When comparing Geany vs IntelliJ IDEA, the Slant community recommends IntelliJ IDEA for most people. In the question“What are the best Java IDEs or editors?” IntelliJ IDEA is ranked 1st while Geany is ranked 9th. The most important reason people chose IntelliJ IDEA is:
IDEA places an emphasis in safe refactoring, offering a [variety of features](https://www.jetbrains.com/idea/features/refactoring.html) to make this possible for a variety of languages. These features include safe delete, type migration and replacing method code duplicates.
Ranked in these QuestionsQuestion Ranking
Pro Light and fast
Geany is very lightweight thanks to the smaller offering of features.
Pro Simple project management
Pro Built-in plugin manager
Geany has a built-in plugin manager which can be used to install plugins and add new powerful features to the editor.
Pro Quick search on large files
In Geany you technically search once for a whole search query, unlike Gedit, where once you start typing, the file is searched for in accordance with each substring of what you're typing, all the while leading to terribly annoying lag.
Pro Cross platform
Geany is a cross platform editor, very similar to Notepad++ in Windows.
Pro Build in terminal
Press F5 and code will run without the need to switch between windows.
Pro Actively developed Open Source
Which usually means it will remain free of charge.
Pro Real syntax parsing (not just coloring)
Hence it is capable of showing the methods and inner classes of, e.g., a Java source file.
Pro Options in the menu are easy to find
For example, there is an easy way to change the font and theme in the View menu. No need to search through several syntax styles like in Notepad++ just to be able to change the used font.
Pro Smart refactorings
IDEA places an emphasis in safe refactoring, offering a variety of features to make this possible for a variety of languages.
These features include safe delete, type migration and replacing method code duplicates.
Pro Fast and smart contextual assistance
Uses a fast indexing technique to provide contextual hints (auto-completion, available object members, import suggestions).
On-the-fly code analysis to detect errors and propose refactorization.
Pro Android support, JavaEE support, etc
A very complete development environment support.
Pro Stable and robust
IntelliJ IDEA hardly ever crashes or has any issues that plague other Java IDEs like file corruption or slowness.
Pro Lots of plugins
Many plugins are available for almost any task a developer may need to cover. Plugins are developed by Jetbrains themselves or by 3rd parties through the SDK available for writing them.
Pro Support for many languages
IntelliJ supports many languages besides Java, some of these are: golang, Scala, Clojure, Groovy, Bash, etc.
Pro Intuitive and slick UI
IDEA has a clean, intuitive interface with some customization available (such as the Darcula theme).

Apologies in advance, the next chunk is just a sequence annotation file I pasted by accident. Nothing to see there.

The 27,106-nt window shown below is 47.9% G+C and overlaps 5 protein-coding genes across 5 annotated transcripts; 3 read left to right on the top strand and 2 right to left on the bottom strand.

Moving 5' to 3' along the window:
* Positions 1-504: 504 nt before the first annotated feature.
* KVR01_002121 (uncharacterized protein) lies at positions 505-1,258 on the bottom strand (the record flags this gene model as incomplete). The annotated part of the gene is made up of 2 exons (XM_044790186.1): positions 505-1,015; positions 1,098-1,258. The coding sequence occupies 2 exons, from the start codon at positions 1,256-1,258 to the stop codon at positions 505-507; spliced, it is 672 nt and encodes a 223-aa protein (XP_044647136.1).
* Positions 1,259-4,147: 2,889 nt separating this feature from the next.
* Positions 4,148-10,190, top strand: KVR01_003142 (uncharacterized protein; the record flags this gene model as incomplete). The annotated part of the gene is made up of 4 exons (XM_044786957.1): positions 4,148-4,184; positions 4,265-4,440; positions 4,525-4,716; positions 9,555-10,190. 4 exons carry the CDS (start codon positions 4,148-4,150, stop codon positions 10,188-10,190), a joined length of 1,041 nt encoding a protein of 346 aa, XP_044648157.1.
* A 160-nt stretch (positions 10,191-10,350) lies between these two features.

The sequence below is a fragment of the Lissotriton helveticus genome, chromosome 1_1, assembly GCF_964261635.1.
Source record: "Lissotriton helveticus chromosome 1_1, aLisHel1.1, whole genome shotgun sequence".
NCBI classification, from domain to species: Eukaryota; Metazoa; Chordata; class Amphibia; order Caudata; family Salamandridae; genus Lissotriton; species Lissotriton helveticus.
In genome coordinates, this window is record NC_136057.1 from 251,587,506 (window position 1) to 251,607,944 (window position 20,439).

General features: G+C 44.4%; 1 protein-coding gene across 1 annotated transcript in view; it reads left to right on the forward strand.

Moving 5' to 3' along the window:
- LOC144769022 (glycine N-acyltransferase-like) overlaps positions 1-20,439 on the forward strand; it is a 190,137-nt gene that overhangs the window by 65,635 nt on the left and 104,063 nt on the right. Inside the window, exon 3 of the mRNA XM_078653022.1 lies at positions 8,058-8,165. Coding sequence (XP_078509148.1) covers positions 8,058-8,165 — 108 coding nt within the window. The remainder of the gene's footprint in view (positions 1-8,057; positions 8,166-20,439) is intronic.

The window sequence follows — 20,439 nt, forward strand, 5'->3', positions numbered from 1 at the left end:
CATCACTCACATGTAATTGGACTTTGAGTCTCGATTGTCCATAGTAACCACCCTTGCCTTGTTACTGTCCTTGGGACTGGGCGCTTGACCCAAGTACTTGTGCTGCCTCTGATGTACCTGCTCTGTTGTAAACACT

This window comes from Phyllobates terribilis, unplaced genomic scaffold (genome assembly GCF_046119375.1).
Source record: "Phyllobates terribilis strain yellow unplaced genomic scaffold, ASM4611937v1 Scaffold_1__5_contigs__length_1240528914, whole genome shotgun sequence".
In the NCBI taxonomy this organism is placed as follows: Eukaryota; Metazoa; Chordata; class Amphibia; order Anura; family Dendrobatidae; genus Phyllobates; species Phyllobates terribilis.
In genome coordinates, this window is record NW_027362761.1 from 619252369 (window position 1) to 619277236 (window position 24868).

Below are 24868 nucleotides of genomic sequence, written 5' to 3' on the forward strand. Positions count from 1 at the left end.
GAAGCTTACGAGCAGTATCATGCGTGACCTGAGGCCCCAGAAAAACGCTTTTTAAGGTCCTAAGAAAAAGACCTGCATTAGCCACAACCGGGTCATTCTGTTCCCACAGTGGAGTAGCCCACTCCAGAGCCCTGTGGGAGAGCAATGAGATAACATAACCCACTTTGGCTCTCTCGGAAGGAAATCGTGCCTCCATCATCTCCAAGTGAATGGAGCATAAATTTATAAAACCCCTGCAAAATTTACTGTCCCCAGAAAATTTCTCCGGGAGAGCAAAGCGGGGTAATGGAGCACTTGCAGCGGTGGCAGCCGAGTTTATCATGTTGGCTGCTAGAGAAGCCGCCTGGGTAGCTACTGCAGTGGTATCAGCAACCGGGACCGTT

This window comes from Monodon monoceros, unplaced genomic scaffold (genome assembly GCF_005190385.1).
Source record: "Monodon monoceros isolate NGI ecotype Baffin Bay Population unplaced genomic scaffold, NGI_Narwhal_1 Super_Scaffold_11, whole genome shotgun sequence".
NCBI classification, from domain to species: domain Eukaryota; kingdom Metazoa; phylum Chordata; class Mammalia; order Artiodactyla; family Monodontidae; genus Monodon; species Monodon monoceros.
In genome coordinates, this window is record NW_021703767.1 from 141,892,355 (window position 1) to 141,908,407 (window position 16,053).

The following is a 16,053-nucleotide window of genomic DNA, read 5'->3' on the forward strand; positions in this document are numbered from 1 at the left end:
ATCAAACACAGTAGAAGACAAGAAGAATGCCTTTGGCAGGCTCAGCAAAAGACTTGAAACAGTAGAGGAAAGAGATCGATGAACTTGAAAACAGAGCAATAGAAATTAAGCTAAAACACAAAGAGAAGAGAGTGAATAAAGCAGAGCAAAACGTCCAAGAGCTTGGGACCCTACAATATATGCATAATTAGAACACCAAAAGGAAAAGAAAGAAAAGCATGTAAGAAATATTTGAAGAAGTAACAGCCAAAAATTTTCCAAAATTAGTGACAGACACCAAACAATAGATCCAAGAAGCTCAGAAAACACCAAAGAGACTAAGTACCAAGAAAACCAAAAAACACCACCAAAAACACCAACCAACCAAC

Pro Clear and detailed documentation
The documentation is exhaustive, easy to navigate, and clearly worded.
Pro Free version available
There is a free community edition (open source) and an ultimate edition, which you can compare here.
The ultimate edition is available for free for one year for students but must be registered through an .edu e-mail account.
Pro Many convenient features
These simplify the daily work, e.g. copy/cut a whole line without the need to select it.
Pro Very powerful debugger
With ability to step into a certain part of a large method invocation (Shift+F7), drop frame, executing code snippets, showing method return values, etc.
Pro Gradle support
Pro Buit-in Git support
Con Not very advanced
Similar to Notepad or Gedit.
Con Not many third-party plugins
Geany is not as popular as some other text editors with plugin support. As such it's understandable that it's missing lots of powerful plugins available in other editors.
Con Windows installer not digitally signed
Con Slow startup
Startup can be slow deepending on system configuration
Con Uses a lot of RAM
Con Standard hotkeys behave differently
Seems like hotkeys assignment in Idea has no logical consistency.
Like «F3» is usually next match, «Ctrl+W» - close tab, etc — they map to some different action by default.
There is a good effort in making the IDE friendly for immigrants from other products: there are options to use hotkeys from Eclipse, and even emacs. But these mappings are very incomplete. And help pages do not take this remapping into account, rather mentioning the standard hotkeys.
So, people coming from other IDEs/editors are doomed to using mouse and context menus (which are rather big and complex).
Con Bugs are not solved as often as they should
They are more interested in adding new features or issuing new versions than solving bugs.
Con Cannot open multiple projects in the same window
Con Built with closed source components
The version with full features is not opensource. Parts of the code are under apache licence though.
Con Lack of plugins
IntelliJ supports a very small amount of plugins. Although these are 'quality approved', many features are missing and can't be implemented because of that.